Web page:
I've seen the future of the web. It's in the background

* I will caveat this whole post with the a hefty disclaimer that this only works on the Dev Channel of Chrome and could change significantly over time.

Chrome introduced the notion of background pages to packaged apps and extensions. Background pages allow the app or extension to run without a UI surface – this is pretty cool because it allows for some really great use-cases that you don't get with plain web applications; for example you can poll Twitter for updates that mention you and receive an alert via a Desktop Notification about the update.

Web-apps hosted on the open web have not had this ability, until now.

Chrome has recently brought this idea to the web with some added powers. Mainly:

This is very powerful.

Actually let me re-phrase that. This is amazingly, unbelievably, stonkingly powerful. [definition: stonking]

So, how do you use them?

The good thing is it is really simple – a matter of two steps.

Step 1, this is currently only available to apps – not web sites. Apps in Chrome are defined using a manifest file. You as the developer must include a permission 'background' to enable this feature. More on the permissions model can be found on code.google.com.

  "name" : "test",
  "version" : "",
  "permissions" : ["background"],
  "app" : {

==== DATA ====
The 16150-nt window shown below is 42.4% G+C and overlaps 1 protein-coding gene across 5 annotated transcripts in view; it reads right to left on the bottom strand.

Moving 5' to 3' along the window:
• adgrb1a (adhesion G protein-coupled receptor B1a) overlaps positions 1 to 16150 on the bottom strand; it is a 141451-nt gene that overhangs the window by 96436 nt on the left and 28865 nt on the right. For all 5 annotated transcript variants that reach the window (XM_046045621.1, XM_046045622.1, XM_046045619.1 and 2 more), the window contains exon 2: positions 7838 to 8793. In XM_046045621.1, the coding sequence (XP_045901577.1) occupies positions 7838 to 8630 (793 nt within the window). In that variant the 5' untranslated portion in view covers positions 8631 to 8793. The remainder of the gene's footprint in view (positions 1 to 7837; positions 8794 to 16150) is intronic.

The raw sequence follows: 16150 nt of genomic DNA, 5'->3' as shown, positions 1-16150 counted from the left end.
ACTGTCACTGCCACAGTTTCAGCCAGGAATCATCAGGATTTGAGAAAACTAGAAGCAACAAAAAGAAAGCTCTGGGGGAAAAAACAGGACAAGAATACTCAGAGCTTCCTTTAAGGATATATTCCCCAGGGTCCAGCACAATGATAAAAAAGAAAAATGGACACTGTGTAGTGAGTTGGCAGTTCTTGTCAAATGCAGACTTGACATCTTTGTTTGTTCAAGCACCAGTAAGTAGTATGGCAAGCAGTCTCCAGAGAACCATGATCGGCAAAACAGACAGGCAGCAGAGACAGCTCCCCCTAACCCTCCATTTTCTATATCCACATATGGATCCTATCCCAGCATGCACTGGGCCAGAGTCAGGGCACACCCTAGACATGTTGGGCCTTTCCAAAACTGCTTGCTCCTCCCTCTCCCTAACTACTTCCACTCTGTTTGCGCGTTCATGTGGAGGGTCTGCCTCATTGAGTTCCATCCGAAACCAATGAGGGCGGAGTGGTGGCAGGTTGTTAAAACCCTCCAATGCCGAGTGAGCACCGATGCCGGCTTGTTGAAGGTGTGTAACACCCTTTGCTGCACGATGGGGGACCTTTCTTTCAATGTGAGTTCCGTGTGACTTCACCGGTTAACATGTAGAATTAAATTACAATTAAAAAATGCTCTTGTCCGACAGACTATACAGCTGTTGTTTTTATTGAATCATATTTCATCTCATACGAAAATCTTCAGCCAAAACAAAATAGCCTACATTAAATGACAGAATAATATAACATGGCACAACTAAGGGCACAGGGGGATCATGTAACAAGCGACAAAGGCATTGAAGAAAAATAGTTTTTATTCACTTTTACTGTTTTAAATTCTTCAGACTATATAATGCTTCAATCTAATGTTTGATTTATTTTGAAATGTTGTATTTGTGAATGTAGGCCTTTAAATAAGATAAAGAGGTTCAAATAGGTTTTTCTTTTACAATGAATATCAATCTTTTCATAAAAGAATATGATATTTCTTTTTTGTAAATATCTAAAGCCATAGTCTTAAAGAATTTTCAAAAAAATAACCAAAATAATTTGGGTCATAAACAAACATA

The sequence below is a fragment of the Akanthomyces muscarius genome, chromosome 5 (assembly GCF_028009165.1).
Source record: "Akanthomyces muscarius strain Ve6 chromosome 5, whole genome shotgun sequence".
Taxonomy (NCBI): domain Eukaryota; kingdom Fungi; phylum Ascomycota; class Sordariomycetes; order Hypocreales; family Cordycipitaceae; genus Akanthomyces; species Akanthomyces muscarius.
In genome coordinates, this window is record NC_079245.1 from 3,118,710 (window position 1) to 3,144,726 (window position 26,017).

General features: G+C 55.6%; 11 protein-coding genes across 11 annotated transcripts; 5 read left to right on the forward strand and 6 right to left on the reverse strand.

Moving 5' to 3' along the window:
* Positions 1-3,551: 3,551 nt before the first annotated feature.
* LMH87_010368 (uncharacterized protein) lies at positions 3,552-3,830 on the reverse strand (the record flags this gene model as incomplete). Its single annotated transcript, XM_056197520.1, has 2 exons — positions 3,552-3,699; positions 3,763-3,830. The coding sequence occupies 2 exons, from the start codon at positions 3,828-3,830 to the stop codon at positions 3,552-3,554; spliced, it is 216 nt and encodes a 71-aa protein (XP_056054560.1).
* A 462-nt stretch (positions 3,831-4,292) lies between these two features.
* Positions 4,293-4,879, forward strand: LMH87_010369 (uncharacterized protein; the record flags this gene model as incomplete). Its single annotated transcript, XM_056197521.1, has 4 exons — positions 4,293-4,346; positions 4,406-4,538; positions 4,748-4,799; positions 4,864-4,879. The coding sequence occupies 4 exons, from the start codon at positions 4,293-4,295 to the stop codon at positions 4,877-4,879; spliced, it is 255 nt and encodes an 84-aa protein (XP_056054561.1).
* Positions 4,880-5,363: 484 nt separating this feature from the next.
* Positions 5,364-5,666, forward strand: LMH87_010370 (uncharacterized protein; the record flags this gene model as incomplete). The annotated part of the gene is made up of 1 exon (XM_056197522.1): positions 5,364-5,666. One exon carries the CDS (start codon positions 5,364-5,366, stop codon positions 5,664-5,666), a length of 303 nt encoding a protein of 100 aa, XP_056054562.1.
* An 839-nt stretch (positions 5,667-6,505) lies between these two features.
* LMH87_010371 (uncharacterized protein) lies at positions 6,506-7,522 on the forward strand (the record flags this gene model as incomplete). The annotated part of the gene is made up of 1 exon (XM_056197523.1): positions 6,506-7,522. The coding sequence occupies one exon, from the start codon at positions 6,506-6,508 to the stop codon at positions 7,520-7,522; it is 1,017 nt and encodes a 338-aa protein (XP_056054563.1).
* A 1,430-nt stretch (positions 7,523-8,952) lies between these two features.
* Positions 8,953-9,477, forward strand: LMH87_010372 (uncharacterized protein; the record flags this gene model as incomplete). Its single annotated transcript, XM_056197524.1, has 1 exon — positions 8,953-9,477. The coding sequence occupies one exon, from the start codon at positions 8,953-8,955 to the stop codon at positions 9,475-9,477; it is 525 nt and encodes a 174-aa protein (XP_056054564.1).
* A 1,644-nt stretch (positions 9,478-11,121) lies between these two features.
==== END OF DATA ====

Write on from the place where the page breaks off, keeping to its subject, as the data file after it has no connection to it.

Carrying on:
"launch" : {
      "urls" : ["http://appmator.appspot.com/"],
      "web_url" : "http://appmator.appspot.com/"

Step 2, a little bit of JavaScript magic…. actually, it is not magic, it is a simple call to window.open().

win = window.open("background.html#", "background", "background");

The detail is in the 3rd parameter which is reserved for specs. When Chrome is running with the 'background' permission it will launch this page with no visible surface and track it in perpetuity.

By using window.open, it means that users and developers can toggle the state of the background running task by simply calling window.close, which will cause it to stop running. This also means that requesting window.open without a url, but with the background name will return a reference to the running window that can then be closed.

You can only open a url that is specified in the domain of the 'urls' extents in the manifest – so for example you couldn't open a background page to google.com if you didn't verify you own that domain.

Now your app can run in the background. It will start up when the user logs into their machine, it will still be running when the user closes the visible browser (if you completely kill

POP QUIZ: How can my background page talk to my app pages?

ANSWER: SharedWorkers my hairy friend. Don't use references to windows, that is so 2005.

In other exciting news, Appmator has been modified to support the 'background' permission.

I lead the Chrome Developer Relations team at Google.

We want people to have the best experience possible on the web without having to install a native app or produce content in a walled garden.

Our team tries to make it easier for developers to build on the web by supporting every Chrome release, creating great content to support developers on web.dev, contributing to MDN, helping to improve browser compatibility, and some of the best developer tools like Lighthouse, Workbox, Squoosh to name just a few.

I love to learn about what you are building, and how I can help with Chrome or Web development in general, so if you want to chat with me directly, please feel free to book a consultation.

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